Farmers expect the storm cost to exceed that faced by farmers after the Canterbury earthquake.
Federated Farmers president Don Nicolson said farmers had looked forward to a bumper season because of the high international price of lamb, but after this week's weather they would be lucky to break even.
The cold air which struck Southland also clipped the North Island yesterday - snow fell in Stratford, Taranaki, which is 300m above sea level. In Auckland, the windchill factor was 6C.
Powerco said about 3500 customers across Manawatu, Taranaki, Rangitikei and western Bay of Plenty were without power this morning.
"The severe winds have come through as forecast and caused trees and branches to tear down overhead lines across the country from around 3am this morning," network operations manager Phil Marsh said this morning.
"The weather conditions are forecast to ease today and we expect to restore power to the majority of affected customers by the end of the day barring further damage to the network."
Nearly 80,000 households across the area have been affected by weather-related power cuts since last Friday.
The National Institute of Water and Atmospheric Research (NIWA) reported that eight days before the end of the month, Wanganui has had its wettest September since records began 120 years ago.
The wild weather has also broken records for strongest wind gusts and largest sea swell.
Auckland's west coast beaches were pounded by eight-metre swells and four-metre waves on Monday.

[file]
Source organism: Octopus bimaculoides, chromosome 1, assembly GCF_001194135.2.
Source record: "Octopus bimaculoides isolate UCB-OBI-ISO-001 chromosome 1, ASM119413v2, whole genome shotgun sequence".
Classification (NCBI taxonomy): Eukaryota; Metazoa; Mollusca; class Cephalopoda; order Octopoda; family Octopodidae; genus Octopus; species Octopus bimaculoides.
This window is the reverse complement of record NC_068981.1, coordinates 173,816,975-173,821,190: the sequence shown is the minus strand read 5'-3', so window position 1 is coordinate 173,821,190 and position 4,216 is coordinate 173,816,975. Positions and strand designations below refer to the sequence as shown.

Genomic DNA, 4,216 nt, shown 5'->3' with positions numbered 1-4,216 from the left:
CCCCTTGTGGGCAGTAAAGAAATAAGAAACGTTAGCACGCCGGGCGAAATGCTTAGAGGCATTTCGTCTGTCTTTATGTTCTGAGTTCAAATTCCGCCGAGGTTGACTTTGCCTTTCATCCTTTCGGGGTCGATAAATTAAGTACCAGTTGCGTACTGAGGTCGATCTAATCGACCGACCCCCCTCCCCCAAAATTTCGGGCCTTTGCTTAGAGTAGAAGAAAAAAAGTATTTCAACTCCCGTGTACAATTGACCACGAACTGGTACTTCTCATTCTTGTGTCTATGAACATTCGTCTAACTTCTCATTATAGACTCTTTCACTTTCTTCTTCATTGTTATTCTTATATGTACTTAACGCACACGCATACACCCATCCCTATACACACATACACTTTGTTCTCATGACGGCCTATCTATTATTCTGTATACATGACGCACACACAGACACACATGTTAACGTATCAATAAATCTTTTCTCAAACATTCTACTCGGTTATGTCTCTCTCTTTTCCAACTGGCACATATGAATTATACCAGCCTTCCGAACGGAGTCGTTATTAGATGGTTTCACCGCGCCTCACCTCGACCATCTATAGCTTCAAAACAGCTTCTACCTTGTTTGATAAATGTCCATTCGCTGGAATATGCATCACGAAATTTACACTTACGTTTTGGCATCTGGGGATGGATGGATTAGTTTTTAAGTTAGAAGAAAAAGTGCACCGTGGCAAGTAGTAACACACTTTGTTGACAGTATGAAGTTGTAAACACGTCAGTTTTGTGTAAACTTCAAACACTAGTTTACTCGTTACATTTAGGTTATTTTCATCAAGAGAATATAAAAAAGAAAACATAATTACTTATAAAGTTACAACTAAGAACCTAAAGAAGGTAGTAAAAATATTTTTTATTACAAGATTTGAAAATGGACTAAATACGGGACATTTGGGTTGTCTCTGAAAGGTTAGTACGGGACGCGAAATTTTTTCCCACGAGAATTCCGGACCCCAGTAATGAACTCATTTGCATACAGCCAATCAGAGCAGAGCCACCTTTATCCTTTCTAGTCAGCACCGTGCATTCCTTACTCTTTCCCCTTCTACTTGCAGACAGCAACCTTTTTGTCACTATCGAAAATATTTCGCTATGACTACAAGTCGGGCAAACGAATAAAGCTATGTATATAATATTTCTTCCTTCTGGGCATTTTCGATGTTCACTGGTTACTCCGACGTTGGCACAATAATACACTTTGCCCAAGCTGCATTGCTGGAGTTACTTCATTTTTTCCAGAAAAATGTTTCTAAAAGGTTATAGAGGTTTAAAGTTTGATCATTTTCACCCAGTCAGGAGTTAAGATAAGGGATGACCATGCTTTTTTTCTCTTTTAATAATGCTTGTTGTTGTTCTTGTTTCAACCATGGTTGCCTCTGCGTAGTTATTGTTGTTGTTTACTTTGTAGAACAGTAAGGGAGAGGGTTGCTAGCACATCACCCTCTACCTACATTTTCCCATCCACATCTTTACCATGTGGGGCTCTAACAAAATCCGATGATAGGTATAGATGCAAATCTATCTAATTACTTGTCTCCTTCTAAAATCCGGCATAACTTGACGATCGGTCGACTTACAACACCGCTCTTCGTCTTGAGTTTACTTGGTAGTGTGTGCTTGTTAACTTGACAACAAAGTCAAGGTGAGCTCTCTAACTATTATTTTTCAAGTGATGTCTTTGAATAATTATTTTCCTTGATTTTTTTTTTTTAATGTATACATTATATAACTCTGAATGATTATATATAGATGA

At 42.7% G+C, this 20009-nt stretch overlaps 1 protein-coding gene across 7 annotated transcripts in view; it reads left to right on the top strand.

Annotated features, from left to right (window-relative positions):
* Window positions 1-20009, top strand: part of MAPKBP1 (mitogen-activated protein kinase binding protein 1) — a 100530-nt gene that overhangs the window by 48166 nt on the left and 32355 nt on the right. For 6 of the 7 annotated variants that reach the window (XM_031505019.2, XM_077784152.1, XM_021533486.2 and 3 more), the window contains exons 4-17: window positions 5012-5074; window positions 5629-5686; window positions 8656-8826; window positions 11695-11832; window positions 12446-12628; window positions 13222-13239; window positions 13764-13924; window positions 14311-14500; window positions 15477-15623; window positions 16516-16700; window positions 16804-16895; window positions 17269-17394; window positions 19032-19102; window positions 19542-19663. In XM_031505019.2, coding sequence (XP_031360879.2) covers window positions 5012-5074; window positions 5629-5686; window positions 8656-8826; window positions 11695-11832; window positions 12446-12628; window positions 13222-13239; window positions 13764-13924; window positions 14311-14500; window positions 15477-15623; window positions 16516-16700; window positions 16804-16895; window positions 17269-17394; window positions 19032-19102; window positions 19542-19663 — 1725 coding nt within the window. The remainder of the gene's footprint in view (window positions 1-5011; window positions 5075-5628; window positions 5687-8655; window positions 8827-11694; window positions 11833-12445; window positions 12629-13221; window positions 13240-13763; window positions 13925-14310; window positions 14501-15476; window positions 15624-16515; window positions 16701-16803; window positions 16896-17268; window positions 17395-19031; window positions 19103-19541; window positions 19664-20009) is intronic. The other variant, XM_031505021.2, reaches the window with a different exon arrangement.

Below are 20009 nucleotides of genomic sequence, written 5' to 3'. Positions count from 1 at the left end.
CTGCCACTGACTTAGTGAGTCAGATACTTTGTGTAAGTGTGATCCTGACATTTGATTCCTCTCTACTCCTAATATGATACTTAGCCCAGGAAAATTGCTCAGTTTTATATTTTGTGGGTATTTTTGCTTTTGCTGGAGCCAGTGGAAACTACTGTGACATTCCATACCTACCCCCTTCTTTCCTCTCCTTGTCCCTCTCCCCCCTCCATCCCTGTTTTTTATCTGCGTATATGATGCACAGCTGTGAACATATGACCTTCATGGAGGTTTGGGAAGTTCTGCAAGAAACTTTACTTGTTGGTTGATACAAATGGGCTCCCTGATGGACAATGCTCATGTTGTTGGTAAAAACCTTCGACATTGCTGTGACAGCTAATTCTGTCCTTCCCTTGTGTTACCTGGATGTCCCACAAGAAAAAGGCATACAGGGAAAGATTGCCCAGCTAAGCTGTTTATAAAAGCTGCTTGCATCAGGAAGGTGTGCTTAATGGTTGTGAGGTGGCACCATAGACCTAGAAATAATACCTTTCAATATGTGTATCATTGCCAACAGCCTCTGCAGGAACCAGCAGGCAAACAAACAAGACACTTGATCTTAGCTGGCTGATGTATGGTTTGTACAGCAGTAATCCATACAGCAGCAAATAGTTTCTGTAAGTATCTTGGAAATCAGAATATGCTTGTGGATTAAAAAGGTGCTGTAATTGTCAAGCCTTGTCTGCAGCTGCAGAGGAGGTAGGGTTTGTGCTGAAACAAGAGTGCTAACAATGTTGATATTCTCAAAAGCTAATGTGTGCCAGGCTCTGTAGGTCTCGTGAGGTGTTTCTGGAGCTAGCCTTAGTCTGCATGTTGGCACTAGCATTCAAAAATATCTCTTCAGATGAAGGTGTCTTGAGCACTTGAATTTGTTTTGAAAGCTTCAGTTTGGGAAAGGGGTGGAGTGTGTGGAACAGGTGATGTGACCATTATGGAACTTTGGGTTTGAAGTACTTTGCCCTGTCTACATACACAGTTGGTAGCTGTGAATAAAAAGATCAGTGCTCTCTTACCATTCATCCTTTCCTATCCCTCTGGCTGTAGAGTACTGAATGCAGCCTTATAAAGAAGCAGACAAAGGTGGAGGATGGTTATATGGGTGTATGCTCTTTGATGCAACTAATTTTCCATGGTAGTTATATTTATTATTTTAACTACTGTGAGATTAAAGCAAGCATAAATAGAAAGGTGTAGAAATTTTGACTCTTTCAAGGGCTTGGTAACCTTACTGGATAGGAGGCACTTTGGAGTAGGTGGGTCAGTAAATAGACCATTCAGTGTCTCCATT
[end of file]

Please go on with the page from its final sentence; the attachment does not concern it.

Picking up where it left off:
MetService has forecast waves of up to four metres on the west coast of the North Island today.
Yesterday, gale-force winds tore strips off buildings in Auckland.
In Newmarket, train services were halted for an hour after a section of roofing on the Lion Breweries building was damaged and corrugated iron fell in front of a passenger train.
The train was not damaged, but all trains were forced to slow to 40km/h because of the high winds.
At Auckland International Airport, witnesses reported hearing a sound "like a plane crash" as 100km/h gusts ripped a flashing from one of the building's piers. At the domestic terminal, a large section of the roof was peeled back by strong winds.
Airport spokesman Richard Llewellyn said both terminals were repaired with no disruption to passenger flights. Some freight planes were grounded until the wind abated.
Homes in Auckland were also affected.
Otahuhu resident Ruby Kumar watched her carport lift in the wind and flip on to a neighbouring house.
"It was quite alarming. The carport always shook during storms, but this time it took off in front of my eyes. It's broken windows and part of the roof, so it's lucky no one was hurt."
Scaffolding fell and caused serious damage to a three-storey house being built in suburban Hillsborough.
All New Zealand's skifields have had snow this week. But they have been closed intermittently because of the high winds.
Mt Ruapehu spokesman Mike Smith said the mountain operators were eagerly awaiting a change in weather because the school holidays begin on Saturday.
Metservice weather ambassador Bob McDavitt said today's strong southwesterlies and squally rain would be replaced by warmer, northwesterly winds tomorrow.